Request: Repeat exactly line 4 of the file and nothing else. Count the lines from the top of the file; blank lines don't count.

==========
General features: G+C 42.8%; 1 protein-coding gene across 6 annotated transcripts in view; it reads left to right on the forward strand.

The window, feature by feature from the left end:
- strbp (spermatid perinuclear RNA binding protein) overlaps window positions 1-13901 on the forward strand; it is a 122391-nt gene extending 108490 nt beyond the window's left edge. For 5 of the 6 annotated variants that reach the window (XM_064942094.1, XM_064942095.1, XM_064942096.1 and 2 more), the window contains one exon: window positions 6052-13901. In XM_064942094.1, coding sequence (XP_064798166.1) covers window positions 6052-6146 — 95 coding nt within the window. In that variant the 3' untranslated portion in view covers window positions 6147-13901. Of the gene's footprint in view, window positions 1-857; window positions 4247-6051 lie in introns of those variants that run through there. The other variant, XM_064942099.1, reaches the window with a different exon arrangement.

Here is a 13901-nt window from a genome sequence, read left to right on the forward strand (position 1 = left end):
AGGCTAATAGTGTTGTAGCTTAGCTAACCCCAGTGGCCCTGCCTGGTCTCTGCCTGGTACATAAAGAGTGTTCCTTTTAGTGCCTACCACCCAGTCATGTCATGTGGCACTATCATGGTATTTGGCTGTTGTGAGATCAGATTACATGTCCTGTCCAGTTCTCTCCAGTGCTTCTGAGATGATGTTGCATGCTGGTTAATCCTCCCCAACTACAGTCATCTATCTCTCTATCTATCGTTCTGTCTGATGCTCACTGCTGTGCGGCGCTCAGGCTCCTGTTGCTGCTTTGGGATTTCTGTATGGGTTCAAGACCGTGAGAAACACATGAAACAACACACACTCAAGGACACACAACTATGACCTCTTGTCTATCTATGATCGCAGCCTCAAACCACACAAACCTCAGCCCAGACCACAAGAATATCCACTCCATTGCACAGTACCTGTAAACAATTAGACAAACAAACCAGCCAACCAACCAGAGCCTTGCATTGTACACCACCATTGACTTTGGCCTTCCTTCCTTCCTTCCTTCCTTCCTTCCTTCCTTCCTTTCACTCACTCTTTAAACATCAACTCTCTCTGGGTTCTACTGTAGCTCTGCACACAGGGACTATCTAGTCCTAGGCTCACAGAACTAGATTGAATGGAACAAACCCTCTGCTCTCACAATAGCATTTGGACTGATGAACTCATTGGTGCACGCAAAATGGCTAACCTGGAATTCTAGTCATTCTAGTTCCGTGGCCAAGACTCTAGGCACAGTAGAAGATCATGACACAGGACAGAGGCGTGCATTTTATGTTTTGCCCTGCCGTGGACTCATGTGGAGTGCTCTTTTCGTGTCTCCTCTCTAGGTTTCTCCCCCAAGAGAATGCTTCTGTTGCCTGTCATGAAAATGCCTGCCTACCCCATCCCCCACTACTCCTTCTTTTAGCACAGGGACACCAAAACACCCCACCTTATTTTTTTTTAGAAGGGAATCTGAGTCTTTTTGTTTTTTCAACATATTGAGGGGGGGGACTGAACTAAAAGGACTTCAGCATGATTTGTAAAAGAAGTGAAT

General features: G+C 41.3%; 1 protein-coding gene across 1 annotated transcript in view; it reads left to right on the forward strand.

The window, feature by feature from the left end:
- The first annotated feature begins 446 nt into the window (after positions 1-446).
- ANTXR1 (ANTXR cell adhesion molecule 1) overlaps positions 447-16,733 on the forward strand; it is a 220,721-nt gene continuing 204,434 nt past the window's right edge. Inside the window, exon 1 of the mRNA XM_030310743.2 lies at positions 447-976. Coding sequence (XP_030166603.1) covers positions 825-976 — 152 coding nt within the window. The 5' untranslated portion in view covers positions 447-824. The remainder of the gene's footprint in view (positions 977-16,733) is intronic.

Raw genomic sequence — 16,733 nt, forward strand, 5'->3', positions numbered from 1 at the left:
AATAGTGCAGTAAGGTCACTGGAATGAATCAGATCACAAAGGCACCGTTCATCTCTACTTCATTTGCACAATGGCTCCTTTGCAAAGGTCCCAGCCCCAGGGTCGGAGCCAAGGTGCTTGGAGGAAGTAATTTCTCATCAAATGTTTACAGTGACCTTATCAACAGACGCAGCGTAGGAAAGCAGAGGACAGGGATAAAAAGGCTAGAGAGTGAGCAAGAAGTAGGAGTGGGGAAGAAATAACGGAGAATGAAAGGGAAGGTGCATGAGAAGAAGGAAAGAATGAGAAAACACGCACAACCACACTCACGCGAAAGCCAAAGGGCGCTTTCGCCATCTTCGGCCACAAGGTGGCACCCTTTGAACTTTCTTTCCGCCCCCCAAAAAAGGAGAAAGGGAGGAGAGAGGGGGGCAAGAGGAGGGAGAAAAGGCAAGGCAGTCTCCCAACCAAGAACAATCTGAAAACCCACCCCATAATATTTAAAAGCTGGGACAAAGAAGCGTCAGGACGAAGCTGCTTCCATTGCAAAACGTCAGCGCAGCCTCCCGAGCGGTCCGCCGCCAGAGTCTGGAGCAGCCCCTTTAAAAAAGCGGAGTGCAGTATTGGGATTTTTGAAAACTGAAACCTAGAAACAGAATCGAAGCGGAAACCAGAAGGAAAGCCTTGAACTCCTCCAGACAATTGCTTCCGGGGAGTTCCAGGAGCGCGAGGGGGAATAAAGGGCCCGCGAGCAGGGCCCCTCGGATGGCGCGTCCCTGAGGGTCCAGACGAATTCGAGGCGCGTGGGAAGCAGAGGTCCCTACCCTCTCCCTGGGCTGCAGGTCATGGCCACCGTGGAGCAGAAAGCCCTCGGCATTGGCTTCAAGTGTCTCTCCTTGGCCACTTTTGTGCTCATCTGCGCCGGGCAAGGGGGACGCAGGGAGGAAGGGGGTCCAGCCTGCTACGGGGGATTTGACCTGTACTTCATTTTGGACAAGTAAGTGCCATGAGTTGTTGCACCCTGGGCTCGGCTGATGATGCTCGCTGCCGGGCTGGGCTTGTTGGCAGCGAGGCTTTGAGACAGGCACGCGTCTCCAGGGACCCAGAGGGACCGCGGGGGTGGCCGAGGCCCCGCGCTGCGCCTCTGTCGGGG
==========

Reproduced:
Here is a 13901-nt window from a genome sequence, read left to right on the forward strand (position 1 = left end):